Test prep: Study tips you need for your next exam

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Kids Help Phone is here for you during the COVID-19 pandemic. School looks a bit different this year, with many students studying either through e-learning, in-person classes in some provinces/territories or even a combination of the two. It’s important to find ways to get support with school (e.g. by reaching out virtually, etc.) while practising physical distancing.

It’s common to feel stressed before taking a test, especially if you don’t feel prepared. Keeping up good study habits will help you remember things at test time so you can earn better grades.

Here are some study tips to help you prepare for a test:

1. Start early: start studying several days before the test. You’ll have more time to learn and remember what you need to know and the information will stay in your long-term memory for final exams. Cramming the night before will increase your stress and only puts the information in your short-term memory, so you’ll likely forget and have to relearn it at the end of the term.

2. Stay positive: remember that it’s within your ability to do well on the test. Try not to put too much pressure on yourself.

3. Set priorities: spend most of your study time on what’s most important for the test. If you’re not sure what that is, ask your teacher. If your teacher has spent a lot of time on something in class, it’s probably important to know.

4. Make study sheets: try to summarize the main ideas in a few points. Make a single page of notes and review it several times.

5. Get help: ask your teacher to explain any material that you don’t understand. You can also ask a friend or classmate for help.

6. Go to the review class: many teachers review the important material during the class before a test or exam. It’s a good idea to attend and take as many notes as you can. This is also your chance to ask questions.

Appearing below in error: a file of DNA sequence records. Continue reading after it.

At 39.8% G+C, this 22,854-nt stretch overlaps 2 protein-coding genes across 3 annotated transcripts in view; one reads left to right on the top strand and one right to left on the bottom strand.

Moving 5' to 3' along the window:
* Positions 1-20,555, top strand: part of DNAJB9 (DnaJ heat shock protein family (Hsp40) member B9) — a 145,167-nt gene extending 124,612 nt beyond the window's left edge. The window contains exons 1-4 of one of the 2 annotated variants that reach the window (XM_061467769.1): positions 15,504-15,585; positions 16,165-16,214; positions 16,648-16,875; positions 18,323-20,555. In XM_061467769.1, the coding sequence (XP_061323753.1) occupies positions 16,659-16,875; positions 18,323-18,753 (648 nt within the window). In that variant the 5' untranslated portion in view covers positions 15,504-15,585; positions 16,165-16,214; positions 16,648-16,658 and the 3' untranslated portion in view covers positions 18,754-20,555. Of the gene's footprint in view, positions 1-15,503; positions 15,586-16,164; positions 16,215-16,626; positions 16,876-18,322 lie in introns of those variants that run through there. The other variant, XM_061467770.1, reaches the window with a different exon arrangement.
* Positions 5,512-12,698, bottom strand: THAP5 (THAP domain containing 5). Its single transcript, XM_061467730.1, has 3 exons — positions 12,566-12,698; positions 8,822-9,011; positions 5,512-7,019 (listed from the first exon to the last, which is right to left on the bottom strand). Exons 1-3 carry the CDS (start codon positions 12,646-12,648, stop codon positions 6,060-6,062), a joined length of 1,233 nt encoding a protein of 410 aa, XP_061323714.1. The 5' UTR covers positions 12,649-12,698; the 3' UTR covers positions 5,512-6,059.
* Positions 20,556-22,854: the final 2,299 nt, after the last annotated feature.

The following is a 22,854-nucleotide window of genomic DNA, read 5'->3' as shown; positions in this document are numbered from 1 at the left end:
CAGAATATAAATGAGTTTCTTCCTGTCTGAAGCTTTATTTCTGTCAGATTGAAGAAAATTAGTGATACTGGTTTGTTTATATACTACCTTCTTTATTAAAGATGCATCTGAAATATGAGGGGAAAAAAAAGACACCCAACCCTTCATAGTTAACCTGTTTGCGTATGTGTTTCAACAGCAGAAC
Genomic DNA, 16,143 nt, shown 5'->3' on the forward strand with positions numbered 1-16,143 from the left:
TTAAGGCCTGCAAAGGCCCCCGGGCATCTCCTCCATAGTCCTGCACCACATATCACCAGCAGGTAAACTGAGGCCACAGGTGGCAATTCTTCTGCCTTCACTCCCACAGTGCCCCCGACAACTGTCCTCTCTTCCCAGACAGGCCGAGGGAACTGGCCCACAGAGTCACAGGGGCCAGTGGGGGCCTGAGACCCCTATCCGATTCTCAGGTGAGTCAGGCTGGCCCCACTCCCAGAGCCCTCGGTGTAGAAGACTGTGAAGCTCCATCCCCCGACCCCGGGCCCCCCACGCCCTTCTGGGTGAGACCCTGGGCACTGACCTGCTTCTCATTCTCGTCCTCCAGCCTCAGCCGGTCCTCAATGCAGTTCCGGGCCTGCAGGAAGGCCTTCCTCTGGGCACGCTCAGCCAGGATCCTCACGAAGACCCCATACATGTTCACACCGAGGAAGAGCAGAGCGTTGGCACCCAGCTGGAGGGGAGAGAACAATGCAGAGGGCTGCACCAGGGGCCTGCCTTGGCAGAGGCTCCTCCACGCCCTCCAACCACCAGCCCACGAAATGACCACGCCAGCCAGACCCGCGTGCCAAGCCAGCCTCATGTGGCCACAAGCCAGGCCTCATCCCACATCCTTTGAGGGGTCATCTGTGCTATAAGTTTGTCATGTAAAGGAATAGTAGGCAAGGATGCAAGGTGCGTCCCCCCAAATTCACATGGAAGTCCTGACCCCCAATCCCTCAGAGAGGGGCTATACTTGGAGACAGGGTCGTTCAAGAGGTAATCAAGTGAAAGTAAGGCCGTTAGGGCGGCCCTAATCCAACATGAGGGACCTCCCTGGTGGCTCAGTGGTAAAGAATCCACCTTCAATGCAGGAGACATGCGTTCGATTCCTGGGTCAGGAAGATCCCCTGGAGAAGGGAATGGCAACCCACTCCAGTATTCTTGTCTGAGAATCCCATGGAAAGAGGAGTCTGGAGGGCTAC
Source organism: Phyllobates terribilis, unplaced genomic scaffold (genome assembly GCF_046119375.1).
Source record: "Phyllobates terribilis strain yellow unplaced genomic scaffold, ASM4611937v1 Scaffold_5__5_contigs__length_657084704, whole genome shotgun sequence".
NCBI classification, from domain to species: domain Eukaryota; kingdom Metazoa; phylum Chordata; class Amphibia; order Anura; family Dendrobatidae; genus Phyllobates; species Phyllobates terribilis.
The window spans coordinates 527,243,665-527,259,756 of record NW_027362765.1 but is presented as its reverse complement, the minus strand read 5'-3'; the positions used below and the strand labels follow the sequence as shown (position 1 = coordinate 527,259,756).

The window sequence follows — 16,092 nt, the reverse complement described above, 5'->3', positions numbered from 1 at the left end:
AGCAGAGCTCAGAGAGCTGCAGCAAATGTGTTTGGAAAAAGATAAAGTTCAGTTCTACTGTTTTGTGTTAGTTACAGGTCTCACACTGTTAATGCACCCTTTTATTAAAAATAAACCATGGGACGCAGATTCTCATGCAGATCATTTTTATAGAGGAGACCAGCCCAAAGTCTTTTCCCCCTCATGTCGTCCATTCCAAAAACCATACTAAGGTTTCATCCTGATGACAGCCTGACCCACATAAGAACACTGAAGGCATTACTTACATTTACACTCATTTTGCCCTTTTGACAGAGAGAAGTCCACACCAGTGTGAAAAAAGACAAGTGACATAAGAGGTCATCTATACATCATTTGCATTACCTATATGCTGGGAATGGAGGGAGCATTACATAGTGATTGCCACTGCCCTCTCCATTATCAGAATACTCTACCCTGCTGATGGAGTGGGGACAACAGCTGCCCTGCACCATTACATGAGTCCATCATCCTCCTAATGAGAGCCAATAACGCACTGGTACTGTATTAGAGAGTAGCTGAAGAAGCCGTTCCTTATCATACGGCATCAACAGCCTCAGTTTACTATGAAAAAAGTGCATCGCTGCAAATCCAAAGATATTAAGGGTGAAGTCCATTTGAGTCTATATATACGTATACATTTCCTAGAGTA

Remember: study as best as you can and get a good night’s sleep before the test!

Test-taking tips

You’ve prepared for your test and know the subject as well as you can. What happens when you sit down to write? Here’s how to make sure your studying pays off in the classroom.

1. Be on time: arrive at least five minutes before the test so you don’t feel rushed (you may need to give yourself some extra time to allow for safety and physical distancing protocols).

2. Come prepared: bring any materials you need, such as pencils, pens and a calculator. It’s a good idea to bring at least two writing instruments.

3. Take a deep breath: do your best to stay relaxed and calm. You’ve studied hard and you’re just here to do your best.

4. Put your full name on the test: you’d be surprised how many students forget to do this!

5. Read it over: when you get the test, read through the questions. This will help you manage your time.

6. Read instructions carefully: do what each question asks, and then move on. You don’t have to write more than what’s asked for.

7. Move on: if you don’t know the answer to a question, circle it and come back to it later. That way, you won’t run out of time to fill in the answers you do know.

8. Manage your time: spend more time on questions that are worth more marks.

9. Multiple choice: for multiple choice questions, try to think of the answer before looking at the options. Then cross off any choices that are clearly wrong and select the best remaining answer.

When you’ve finished the test, read it over before you hand it in. If you have extra time, review your answers to see if there’s anything you missed or would like to add. It’s a good idea to double-check your spelling, too.

If you don’t get a good mark, try not to dwell on it. This is just one test out of many to come. Remind yourself that you did your best. Think about how you can prepare better next time and do something fun to relax.